I was also quite impressed with the animation in this documentary. Chris made it seem that the historical photos were coming to life as if it were videos instead of photographs. It brought each of these old photographs to life right before my eyes. Matching these up with Williams Tweeds historical knowledge was a perfect match.

Now Chis is a great videographer in is own right. I loved that he was able to capture the real essence of every situation. The humorous situations (which there were many) along with the reality of life on the trail, Chris captured it all. I also love that he wasn’t afraid to be real in front of the camera. It’s so easy to be fake or not be our true selves when we’re being filmed, not with Chris. He seems very comfortable and very much himself when in front of the camera.

After watching The High Sierra Trail I honestly wanted to cancel my up coming John Muir Trail hike and do the High Sierra Trail instead. It looked absolutely amazing. Even though both trails join together for about 15 miles and summit Mt Whitney ( the tallest mountain in the lower 48 states) together. The rest of each trail are very different from one another.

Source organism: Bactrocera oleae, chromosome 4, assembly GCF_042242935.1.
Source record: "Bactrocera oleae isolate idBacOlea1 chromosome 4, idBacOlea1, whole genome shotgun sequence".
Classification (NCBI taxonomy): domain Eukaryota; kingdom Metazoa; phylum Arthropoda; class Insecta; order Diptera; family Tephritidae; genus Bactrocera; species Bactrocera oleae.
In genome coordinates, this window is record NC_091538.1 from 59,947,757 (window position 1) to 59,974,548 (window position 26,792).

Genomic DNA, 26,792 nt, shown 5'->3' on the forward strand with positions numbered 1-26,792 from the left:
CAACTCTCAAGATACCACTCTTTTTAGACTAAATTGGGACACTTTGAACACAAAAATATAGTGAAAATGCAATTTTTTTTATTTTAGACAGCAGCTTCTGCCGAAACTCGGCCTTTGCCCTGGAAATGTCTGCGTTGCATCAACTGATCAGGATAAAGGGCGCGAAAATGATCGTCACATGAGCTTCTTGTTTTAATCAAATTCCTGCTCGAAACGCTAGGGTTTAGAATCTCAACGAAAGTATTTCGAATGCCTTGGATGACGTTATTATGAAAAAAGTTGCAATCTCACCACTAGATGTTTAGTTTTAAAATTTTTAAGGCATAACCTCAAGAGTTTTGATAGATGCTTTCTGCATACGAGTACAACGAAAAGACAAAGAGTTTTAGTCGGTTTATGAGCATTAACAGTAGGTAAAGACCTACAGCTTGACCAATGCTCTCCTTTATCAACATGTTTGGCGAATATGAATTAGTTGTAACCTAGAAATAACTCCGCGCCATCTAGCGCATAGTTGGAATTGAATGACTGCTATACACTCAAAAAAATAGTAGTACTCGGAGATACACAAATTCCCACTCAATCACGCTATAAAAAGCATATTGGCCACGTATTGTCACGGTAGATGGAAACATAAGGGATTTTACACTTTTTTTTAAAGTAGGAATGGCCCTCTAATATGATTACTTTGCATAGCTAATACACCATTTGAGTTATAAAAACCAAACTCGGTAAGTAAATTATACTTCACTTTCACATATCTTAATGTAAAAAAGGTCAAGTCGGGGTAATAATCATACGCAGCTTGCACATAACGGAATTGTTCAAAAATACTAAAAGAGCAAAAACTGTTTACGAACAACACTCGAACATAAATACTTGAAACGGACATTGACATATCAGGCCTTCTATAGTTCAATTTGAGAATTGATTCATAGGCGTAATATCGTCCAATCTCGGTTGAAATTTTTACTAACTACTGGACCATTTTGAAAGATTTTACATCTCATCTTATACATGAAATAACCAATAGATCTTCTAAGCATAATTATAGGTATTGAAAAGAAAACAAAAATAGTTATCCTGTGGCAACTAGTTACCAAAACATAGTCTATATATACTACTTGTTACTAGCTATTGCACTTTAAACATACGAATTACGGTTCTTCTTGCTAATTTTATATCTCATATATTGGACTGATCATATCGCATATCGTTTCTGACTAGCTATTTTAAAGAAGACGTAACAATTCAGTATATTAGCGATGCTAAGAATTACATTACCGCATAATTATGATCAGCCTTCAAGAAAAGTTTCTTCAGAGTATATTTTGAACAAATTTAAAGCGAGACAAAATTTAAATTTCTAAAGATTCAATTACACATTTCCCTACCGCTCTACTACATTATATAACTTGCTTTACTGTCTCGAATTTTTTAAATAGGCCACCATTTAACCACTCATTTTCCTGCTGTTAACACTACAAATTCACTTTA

The Team Behind the Film:

Outmersive Films is a newly formed arts collective founded by Chris Smead. He had previously operated solo, under the name “Chris Is Awesome Productions” when the direction of his hobby was unclear. As things turned more serious and other collaborators began joining in, it became obvious that it needed to be reinvented.

Soon after shooting the film and making the trailer, Chris was approached by Bruce Goodman, a professional colorist who had worked on countless Hollywood films as well as Mile, Mile and A Half. Shortly after, Bill Meadows and Alex Knickerbocker (of Mr Robot, Fast and Furious) reached out and offered their post sound talents. Long time friend Jacen Spector joined the show to save Chris from his notoriously terrible marketing skills, and Emma Massick recently joined to help lead marketing and social media management. Gordon Gurley, an experienced videographer and audio engineer has provided a lot of guidance during the project and will be taking a much more active role for the next project. The Outmersive family is growing and we’re excited to see what we can create together.

Here’s another teaser trailer for Outmersive Films newest film, The High Sierra Trail! Be sure to check out his page for upcoming showings of the full film… it’s worth watching!!

Want to know where and when you can get a chance to see this film? Here is all of Outmersive Films social media accounts. You can follow them to keep up with what all is going on with the High Sierra Trail documentary.

To stay up to date about how to see the film, follow Outmersive Films on social media, and subscribe to the mailer on http://www.highsierratrail.com

Official Trailer: Official Trailer: https://youtu.be/Dnkv1uFZuyI

Follow Us:

Official film website: http://www.highsierratrail.com

The group behind the film: http://www.outmersivefilms.com

Social:

http://www.Facebook.com/outmersivefilms

http://www.Instagram.com/outmersivefilms

http://www.Twitter.com/outmersive

http://www.Youtube.com/c/outmersivefilms

http://www.Vimeo.com/outmersivefilms